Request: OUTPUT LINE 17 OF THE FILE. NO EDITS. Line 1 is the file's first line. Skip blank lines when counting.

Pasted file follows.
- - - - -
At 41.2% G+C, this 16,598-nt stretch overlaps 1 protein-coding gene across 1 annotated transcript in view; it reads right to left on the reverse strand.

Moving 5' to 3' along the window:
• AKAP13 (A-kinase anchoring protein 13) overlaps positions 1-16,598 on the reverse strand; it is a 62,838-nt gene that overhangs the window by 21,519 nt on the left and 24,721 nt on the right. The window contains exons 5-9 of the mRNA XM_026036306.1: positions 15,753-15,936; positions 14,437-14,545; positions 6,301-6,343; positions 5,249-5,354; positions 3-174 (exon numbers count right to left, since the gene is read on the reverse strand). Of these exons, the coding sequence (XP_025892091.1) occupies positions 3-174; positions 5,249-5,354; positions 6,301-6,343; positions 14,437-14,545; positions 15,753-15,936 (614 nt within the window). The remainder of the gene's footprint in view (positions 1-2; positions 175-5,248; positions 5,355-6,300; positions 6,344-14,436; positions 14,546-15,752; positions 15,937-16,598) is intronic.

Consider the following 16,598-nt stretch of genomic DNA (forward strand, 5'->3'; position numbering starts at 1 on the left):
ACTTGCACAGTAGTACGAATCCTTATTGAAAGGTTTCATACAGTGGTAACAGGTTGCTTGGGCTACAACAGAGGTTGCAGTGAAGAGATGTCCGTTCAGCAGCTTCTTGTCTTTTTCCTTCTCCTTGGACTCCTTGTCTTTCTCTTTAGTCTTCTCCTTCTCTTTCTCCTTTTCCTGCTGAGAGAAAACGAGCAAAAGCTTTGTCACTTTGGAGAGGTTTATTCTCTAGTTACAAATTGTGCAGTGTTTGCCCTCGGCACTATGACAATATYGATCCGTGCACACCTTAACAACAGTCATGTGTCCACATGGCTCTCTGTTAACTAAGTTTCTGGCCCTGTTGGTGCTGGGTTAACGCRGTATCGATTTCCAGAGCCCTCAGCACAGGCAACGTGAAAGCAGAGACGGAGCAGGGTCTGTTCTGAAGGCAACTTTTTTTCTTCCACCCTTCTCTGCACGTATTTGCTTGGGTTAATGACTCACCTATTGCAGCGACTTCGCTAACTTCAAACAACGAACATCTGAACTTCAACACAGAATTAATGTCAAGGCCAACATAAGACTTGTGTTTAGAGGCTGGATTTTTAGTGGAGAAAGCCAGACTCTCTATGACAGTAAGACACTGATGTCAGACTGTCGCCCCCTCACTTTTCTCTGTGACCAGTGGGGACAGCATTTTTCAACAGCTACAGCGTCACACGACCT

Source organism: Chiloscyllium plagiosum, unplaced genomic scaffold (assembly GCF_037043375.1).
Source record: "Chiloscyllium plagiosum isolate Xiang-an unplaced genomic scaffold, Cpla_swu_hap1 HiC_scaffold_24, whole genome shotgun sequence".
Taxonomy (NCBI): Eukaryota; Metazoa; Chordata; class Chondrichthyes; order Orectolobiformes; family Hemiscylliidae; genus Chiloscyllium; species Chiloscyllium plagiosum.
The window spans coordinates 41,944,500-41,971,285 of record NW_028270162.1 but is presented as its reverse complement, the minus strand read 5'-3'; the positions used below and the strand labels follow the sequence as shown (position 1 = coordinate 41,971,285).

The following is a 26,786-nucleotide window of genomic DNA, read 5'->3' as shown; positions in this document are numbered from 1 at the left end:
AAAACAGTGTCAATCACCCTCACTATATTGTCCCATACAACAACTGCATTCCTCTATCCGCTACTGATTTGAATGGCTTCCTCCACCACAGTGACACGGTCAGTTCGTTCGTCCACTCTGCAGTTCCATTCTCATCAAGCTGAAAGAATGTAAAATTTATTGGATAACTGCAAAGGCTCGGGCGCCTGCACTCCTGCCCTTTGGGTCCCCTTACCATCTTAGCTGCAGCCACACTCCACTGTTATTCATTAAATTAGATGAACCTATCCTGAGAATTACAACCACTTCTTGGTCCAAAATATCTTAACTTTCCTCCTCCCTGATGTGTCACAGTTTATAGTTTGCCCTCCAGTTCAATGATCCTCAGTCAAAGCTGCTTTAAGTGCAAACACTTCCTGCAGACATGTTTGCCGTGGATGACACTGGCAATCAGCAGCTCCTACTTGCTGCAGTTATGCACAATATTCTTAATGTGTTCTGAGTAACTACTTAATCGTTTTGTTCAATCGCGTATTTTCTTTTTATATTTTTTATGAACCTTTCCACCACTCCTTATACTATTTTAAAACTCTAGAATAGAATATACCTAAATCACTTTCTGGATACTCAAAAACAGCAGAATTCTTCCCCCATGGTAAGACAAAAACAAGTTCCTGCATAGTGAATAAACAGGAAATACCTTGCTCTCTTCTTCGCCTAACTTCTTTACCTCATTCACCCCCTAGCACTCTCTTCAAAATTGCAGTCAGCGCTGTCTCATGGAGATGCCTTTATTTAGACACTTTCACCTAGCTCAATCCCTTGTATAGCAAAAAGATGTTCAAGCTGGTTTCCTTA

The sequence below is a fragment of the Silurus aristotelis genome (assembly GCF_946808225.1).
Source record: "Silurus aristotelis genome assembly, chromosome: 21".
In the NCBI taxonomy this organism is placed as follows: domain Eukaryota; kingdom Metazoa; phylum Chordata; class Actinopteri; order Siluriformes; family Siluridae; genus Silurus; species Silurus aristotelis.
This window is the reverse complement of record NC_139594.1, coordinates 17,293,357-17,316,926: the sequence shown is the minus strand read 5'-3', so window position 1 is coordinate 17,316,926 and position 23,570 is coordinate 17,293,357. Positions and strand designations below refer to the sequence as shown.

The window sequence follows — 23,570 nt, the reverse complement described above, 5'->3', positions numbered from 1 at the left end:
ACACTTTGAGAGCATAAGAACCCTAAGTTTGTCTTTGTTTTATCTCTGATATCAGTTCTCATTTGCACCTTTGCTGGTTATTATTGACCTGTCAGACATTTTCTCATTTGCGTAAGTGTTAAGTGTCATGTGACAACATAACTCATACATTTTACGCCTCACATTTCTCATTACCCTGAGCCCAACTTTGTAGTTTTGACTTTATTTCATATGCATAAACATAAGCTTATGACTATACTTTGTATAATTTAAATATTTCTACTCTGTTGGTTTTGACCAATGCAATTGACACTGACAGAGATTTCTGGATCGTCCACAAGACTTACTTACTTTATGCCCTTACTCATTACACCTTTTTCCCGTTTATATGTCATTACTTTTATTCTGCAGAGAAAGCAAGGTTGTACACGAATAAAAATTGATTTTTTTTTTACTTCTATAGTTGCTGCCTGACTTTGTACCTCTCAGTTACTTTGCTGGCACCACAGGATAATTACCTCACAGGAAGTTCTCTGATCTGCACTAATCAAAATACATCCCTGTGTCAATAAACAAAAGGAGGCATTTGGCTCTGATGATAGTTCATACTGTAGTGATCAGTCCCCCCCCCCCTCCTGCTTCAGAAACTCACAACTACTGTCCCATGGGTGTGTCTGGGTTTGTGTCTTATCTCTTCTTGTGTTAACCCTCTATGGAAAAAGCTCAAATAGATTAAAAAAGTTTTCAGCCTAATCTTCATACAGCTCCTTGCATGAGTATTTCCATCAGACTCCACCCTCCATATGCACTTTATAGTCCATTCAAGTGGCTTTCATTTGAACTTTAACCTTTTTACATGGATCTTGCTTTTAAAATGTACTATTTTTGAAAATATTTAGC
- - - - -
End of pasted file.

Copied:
ACACTTTGAGAGCATAAGAACCCTAAGTTTGTCTTTGTTTTATCTCTGATATCAGTTCTCATTTGCACCTTTGCTGGTTATTATTGACCTGTCAGACATTTTCTCATTTGCGTAAGTGTTAAGTGTCATGTGACAACATAACTCATACATTTTACGCCTCACATTTCTCATTACCCTGAGCCCAACTTTGTAGTTTTGACTTTATTTCATATGCATAAACATAAGCTTATGACTATACTTTGTATAATTTAAATATTTCTACTCTGTTGGTTTTGACCAATGCAATTGACACTGACAGAGATTTCTGGATCGTCCACAAGACTTACTTACTTTATGCCCTTACTCATTACACCTTTTTCCCGTTTATATGTCATTACTTTTATTCTGCAGAGAAAGCAAGGTTGTACACGAATAAAAATTGATTTTTTTTTTACTTCTATAGTTGCTGCCTGACTTTGTACCTCTCAGTTACTTTGCTGGCACCACAGGATAATTACCTCACAGGAAGTTCTCTGATCTGCACTAATCAAAATACATCCCTGTGTCAATAAACAAAAGGAGGCATTTGGCTCTGATGATAGTTCATACTGTAGTGATCAGTCCCCCCCCCCCTCCTGCTTCAGAAACTCACAACTACTGTCCCATGGGTGTGTCTGGGTTTGTGTCTTATCTCTTCTTGTGTTAACCCTCTATGGAAAAAGCTCAAATAGATTAAAAAAGTTTTCAGCCTAATCTTCATACAGCTCCTTGCATGAGTATTTCCATCAGACTCCACCCTCCATATGCACTTTATAGTCCATTCAAGTGGCTTTCATTTGAACTTTAACCTTTTTACATGGATCTTGCTTTTAAAATGTACTATTTTTGAAAATATTTAGC